Fleet Foxes are currently touring throughout Europe with the band Beach House, who are promoting their new album, Devotion. Beach House are from Baltimore, home to fellow sonic experimenters Animal Collective. Whereas Fleet Foxes’ sound was vital and green, Beach House cast a much more somnolent spell. Fitting perfectly to the blazing heat of the Berlin summer day, their sublimely alluring sound whooshed over the audience, singer/organist player Victoria Legrand and guitarist Alex Scally waltzing over the stage like real-life ghosts. Legrand’s voice is unique in its shadowy tones, with hints of the haunted castles, whispering spirits, and romantic grotesqueness of gothic novels—though Beach House never quite enters the creepy territory of the Metallic Falcons or Matteah Baim, two equally gifted masters of the dark sound. The band’s synthesized tropicool samba rhythms and slow waltzes carry your body away on a briney breeze, and the lonely triangle tings add to the spooky atmosphere and make the hazy shoegaze experience complete. As she plays, Legrand sways to the dreamy hymns in her sparkling red circus bolero and moonlight trousers, feeding the supernatural experience and catching her audience in a mystical dream. Her hypnotic voice seems to intone ancient spells and romantic odes into the dark chambers of her gothic soul. Yet the lyrics seem at times a bit too obvious to be taken seriously—the ironic twist in the corner of her eye is plain to see.

Looking back, Fleet Foxes and Beach House make fitting bedfellows: while Beach House plunge deeply into the obscure corners of your mind, befriending you with your inner ghosts, Fleet Foxes go some way to reuniting alienated metropolises with the old spirits and past lives lived in the woods.

On the other side of the sonic spectrum are the Dodos, from Lafayette, California, who played at Magnet in Berlin’s Prenzlauerberg district a couple of days later. There was little room here for any worldly reflection. The Dodos’s live setup is a stripped-back affair; they build their sound from Meric Long’s looped guitars and vocals, at first soft and beguiling but then hammered into the audiences’ ears with Logan Kroeber’s intense, precise, shattering drumming style. Long loops his vocals through various effects pedals, does the same with his acoustic or electric guitars, and keeps building and building layer and layer of repeating sound, creating a mesmeric haze that the melodies strive to burrow through. But then, in the most intense way, the drums tear everything to pieces. They dance—or, rather, cataclysmically explode—through Long’s fuzzy looped sonics, creating the percussive maelstrom on which each song rides. Kroeber’s full-powered drumming attack gives each song brutal definition.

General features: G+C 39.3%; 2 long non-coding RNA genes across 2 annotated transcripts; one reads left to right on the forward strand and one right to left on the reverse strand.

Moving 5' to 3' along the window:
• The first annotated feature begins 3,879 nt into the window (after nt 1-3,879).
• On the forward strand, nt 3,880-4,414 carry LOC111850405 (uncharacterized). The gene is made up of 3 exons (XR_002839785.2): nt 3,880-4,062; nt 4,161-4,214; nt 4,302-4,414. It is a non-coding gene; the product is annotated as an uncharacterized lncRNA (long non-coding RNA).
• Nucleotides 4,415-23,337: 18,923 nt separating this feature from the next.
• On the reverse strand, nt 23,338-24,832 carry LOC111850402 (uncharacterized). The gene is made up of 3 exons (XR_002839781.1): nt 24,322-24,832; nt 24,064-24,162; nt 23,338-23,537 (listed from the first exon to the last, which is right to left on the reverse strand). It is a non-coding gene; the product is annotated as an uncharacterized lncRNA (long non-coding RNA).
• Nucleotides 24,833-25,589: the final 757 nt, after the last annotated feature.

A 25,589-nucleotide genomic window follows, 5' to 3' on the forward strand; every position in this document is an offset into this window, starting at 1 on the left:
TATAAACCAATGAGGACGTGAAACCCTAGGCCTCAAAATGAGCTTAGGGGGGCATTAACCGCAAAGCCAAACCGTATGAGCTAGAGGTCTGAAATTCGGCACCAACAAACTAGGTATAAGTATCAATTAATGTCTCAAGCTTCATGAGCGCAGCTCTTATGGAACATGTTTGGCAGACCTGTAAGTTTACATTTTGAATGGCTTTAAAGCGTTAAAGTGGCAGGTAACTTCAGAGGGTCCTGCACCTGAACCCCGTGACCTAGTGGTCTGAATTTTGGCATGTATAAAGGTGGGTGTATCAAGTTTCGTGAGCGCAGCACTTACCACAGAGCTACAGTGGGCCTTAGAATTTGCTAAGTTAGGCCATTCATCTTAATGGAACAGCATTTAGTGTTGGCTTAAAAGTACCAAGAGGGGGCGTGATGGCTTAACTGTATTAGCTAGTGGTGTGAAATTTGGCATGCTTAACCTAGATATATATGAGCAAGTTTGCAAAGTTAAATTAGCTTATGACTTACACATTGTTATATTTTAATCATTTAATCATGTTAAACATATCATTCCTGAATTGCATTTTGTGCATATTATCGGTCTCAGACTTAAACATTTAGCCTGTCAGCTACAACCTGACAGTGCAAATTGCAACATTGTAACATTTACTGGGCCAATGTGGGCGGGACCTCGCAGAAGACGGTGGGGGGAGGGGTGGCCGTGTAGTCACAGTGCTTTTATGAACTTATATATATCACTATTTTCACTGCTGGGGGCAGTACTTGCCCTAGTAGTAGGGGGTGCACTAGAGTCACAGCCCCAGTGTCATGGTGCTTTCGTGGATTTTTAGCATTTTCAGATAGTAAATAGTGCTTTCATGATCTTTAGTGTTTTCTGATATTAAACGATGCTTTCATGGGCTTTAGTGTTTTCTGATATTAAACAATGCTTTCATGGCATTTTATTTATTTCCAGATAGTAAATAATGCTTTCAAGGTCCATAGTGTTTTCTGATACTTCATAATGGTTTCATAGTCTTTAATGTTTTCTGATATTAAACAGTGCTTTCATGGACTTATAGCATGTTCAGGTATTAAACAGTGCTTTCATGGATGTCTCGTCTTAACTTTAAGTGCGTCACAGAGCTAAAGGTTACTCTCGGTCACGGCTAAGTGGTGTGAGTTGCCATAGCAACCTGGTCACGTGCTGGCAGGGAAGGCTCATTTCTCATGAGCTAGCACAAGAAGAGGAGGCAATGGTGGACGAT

Live, the Dodos approach their songs very differently than they do in the studio: on record, the role that Kroeber’s drumming assumes is not as starkly aggressive and frenetic as it was in a small dark club off a wide dual carriageway in east Berlin. It seems that the Dodos’ musical philosophy runs along the lines of, why deliver the lead melody through a vocal, when you can smash it through on a drumkit? Even a full-scale xylophone is treated with violence, its even tones pounded aggressively. And in case the point has not been made clearly enough, a tin bathtub in which you might wash a sheep hangs at the back of the stage, ready to receive a thorough beating for most of the performance. There’s something painful about this particular choice of instrumentation—it seems to demand that you listen, while admitting that even if you do it’s not going to be easy. Still, it’s compelling, and unexpected—not the typical one-man-and-his-acoustic-guitar style that might pop up on a Natalie Portman–curated mixtape. It’s a sound somewhere between Jorge Ben’s bossa nova and Black Flag’s hardcore punk catharsis, or perhaps what Neil Young would sound like if he were remixed by uk drum-and-bass producer Mampi Swift.

So, in three days Berlin was treated to three inspirational new bands from the u.s.—each offering something different, but all united in a shared passion for sound. Go forth and explore…


Laura Flierl

Laura Flierl is a freelance writer based in Berlin.


The Brooklyn Rail

JUL-AUG 2008

All Issues